All 1 Kemi Badenoch contributions to the Assaults on Emergency Workers (Offences) Act 2018

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Fri 20th Oct 2017

Assaults on Emergency Workers (Offences) Bill Debate

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Department: Ministry of Justice

Assaults on Emergency Workers (Offences) Bill

Kemi Badenoch Excerpts
2nd reading: House of Commons
Friday 20th October 2017

(6 years, 7 months ago)

Commons Chamber
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Kemi Badenoch Portrait Mrs Kemi Badenoch (Saffron Walden) (Con)
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I welcome this Bill and I am very happy to support the hon. Member for Rhondda (Chris Bryant) on this cross-party issue.

The nature of crime is changing. It is becoming more violent and more aggressive. Even as we see crime numbers fall, add the threat of terrorism, coupled with the sheer number of incidents involving mental health issues, and I can understand why police officers in my constituency feel besieged. My constituency is large, at about 400 square miles. That adds challenges, not just because of the size and scale of policing in our community, but because of the sense of isolation. Thirteen officers in Essex are assaulted every week. There were 666 reported cases between April 2016 and March 2017, but the real figure is far higher, because many cases go unreported. Police officers in my constituency tell me that they are scared and do not feel that the public understand or even care. This Bill sends a message that we do.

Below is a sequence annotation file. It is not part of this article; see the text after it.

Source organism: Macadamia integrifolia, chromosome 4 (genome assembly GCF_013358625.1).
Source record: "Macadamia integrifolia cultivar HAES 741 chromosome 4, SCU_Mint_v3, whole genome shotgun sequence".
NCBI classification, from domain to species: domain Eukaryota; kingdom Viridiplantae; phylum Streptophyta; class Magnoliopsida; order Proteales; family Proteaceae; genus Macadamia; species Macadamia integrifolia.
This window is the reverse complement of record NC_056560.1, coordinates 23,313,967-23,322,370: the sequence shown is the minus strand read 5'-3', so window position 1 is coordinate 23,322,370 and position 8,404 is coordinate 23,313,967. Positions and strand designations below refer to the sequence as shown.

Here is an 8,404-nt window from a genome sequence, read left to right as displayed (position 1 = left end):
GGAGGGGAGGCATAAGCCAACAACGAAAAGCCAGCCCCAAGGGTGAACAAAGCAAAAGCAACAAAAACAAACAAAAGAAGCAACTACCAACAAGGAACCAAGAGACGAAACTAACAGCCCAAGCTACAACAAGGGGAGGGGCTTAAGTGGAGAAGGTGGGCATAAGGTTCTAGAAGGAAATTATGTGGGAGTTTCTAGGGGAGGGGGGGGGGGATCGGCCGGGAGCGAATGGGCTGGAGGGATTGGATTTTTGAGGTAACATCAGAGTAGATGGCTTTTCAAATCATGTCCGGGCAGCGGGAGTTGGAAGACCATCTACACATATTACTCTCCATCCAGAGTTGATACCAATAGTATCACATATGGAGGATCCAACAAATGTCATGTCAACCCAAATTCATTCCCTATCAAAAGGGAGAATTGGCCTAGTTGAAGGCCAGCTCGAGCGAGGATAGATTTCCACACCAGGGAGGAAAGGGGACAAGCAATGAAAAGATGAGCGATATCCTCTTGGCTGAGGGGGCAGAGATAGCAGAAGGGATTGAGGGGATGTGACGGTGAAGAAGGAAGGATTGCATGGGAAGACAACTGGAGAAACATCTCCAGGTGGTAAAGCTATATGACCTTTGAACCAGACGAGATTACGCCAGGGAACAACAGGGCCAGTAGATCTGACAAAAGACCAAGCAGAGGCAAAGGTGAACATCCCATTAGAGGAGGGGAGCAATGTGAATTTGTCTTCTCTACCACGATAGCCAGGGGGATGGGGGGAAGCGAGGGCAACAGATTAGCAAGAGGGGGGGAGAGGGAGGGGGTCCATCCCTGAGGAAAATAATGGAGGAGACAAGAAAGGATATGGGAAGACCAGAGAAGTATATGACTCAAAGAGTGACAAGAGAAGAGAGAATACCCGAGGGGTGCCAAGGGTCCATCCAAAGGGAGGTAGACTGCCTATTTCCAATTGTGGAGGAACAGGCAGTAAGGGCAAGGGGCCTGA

Earlier this month, officers in Saffron Walden responded to calls of road workers being threatened with a weapon. They pursued the suspect through difficult terrain. The man, heavily under the influence of drink and drugs, was eventually stopped, only to attack officers with a hammer. Officers present sustained injuries and, if not for their training and professionalism, could have been fatally injured. I am incredibly proud of Chief Inspector Carrington’s team, who put their own wellbeing at risk to keep us all safe.

I am also pleased with the Bill’s provisions for collecting samples from those offenders who spit at our emergency service workers. Spitting is a repulsive act and, when I was a London Assembly member, I worked extensively with the Met police on addressing the issue. I heard story after story of people who were worried about their health, not knowing what would happen as they waited for scary test results. Authorities that wish to use spit guards to protect their officers should be allowed to do so.

Emergency service workers are our first and last resort. These men and women dedicate their lives to us. They run towards danger as we run away. Police officers, in particular, are not typical employees. They accept no employment rights, which means they cannot go on strike. They have to rely on this place to ensure that they are provided with the support they deserve, which is why I support the Bill.